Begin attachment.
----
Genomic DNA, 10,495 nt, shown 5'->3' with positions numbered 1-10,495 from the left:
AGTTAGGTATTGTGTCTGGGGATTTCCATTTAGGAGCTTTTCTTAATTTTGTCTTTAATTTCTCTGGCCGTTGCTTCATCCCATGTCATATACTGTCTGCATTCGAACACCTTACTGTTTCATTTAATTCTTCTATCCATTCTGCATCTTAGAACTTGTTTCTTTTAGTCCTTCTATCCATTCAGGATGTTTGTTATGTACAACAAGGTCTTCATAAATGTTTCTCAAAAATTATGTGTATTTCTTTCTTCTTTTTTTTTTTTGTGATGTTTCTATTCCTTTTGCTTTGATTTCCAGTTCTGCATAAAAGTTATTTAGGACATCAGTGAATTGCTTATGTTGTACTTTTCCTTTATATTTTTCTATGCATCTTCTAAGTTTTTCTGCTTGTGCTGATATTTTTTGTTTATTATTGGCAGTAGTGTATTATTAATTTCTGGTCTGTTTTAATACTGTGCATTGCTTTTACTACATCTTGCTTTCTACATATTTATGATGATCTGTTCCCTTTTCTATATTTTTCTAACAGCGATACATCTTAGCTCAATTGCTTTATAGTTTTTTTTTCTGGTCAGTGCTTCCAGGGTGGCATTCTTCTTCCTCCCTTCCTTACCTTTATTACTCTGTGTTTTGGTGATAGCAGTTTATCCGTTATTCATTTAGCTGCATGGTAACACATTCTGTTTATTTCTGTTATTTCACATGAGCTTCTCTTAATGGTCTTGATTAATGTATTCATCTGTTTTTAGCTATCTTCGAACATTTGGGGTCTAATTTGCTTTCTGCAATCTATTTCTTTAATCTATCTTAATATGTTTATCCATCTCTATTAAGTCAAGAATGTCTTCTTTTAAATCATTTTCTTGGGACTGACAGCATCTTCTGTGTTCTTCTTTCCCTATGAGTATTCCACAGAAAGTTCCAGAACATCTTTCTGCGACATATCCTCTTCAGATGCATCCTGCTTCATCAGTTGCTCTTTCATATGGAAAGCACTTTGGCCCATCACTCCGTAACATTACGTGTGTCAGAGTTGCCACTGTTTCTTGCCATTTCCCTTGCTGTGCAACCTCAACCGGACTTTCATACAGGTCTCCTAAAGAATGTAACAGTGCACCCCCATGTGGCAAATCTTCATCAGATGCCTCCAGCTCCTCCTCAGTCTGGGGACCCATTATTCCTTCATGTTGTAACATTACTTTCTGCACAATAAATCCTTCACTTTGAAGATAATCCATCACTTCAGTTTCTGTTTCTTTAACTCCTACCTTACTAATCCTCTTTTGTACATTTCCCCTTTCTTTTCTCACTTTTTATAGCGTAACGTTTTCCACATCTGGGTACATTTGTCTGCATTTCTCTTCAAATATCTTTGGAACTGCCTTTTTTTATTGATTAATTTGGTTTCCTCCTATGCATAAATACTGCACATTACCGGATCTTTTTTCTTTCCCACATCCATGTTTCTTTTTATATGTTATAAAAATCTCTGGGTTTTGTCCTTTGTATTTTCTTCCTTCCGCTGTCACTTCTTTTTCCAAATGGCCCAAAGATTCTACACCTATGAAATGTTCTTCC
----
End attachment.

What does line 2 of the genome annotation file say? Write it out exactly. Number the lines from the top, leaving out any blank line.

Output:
AGTTAGGTATTGTGTCTGGGGATTTCCATTTAGGAGCTTTTCTTAATTTTGTCTTTAATTTCTCTGGCCGTTGCTTCATCCCATGTCATATACTGTCTGCATTCGAACACCTTACTGTTTCATTTAATTCTTCTATCCATTCTGCATCTTAGAACTTGTTTCTTTTAGTCCTTCTATCCATTCAGGATGTTTGTTATGTACAACAAGGTCTTCATAAATGTTTCTCAAAAATTATGTGTATTTCTTTCTTCTTTTTTTTTTTTGTGATGTTTCTATTCCTTTTGCTTTGATTTCCAGTTCTGCATAAAAGTTATTTAGGACATCAGTGAATTGCTTATGTTGTACTTTTCCTTTATATTTTTCTATGCATCTTCTAAGTTTTTCTGCTTGTGCTGATATTTTTTGTTTATTATTGGCAGTAGTGTATTATTAATTTCTGGTCTGTTTTAATACTGTGCATTGCTTTTACTACATCTTGCTTTCTACATATTTATGATGATCTGTTCCCTTTTCTATATTTTTCTAACAGCGATACATCTTAGCTCAATTGCTTTATAGTTTTTTTTTCTGGTCAGTGCTTCCAGGGTGGCATTCTTCTTCCTCCCTTCCTTACCTTTATTACTCTGTGTTTTGGTGATAGCAGTTTATCCGTTATTCATTTAGCTGCATGGTAACACATTCTGTTTATTTCTGTTATTTCACATGAGCTTCTCTTAATGGTCTTGATTAATGTATTCATCTGTTTTTAGCTATCTTCGAACATTTGGGGTCTAATTTGCTTTCTGCAATCTATTTCTTTAATCTATCTTAATATGTTTATCCATCTCTATTAAGTCAAGAATGTCTTCTTTTAAATCATTTTCTTGGGACTGACAGCATCTTCTGTGTTCTTCTTTCCCTATGAGTATTCCACAGAAAGTTCCAGAACATCTTTCTGCGACATATCCTCTTCAGATGCATCCTGCTTCATCAGTTGCTCTTTCATATGGAAAGCACTTTGGCCCATCACTCCGTAACATTACGTGTGTCAGAGTTGCCACTGTTTCTTGCCATTTCCCTTGCTGTGCAACCTCAACCGGACTTTCATACAGGTCTCCTAAAGAATGTAACAGTGCACCCCCATGTGGCAAATCTTCATCAGATGCCTCCAGCTCCTCCTCAGTCTGGGGACCCATTATTCCTTCATGTTGTAACATTACTTTCTGCACAATAAATCCTTCACTTTGAAGATAATCCATCACTTCAGTTTCTGTTTCTTTAACTCCTACCTTACTAATCCTCTTTTGTACATTTCCCCTTTCTTTTCTCACTTTTTATAGCGTAACGTTTTCCACATCTGGGTACATTTGTCTGCATTTCTCTTCAAATATCTTTGGAACTGCCTTTTTTTATTGATTAATTTGGTTTCCTCCTATGCATAAATACTGCACATTACCGGATCTTTTTTCTTTCCCACATCCATGTTTCTTTTTATATGTTATAAAAATCTCTGGGTTTTGTCCTTTGTATTTTCTTCCTTCCGCTGTCACTTCTTTTTCCAAATGGCCCAAAGATTCTACACCTATGAAATGTTCTTCC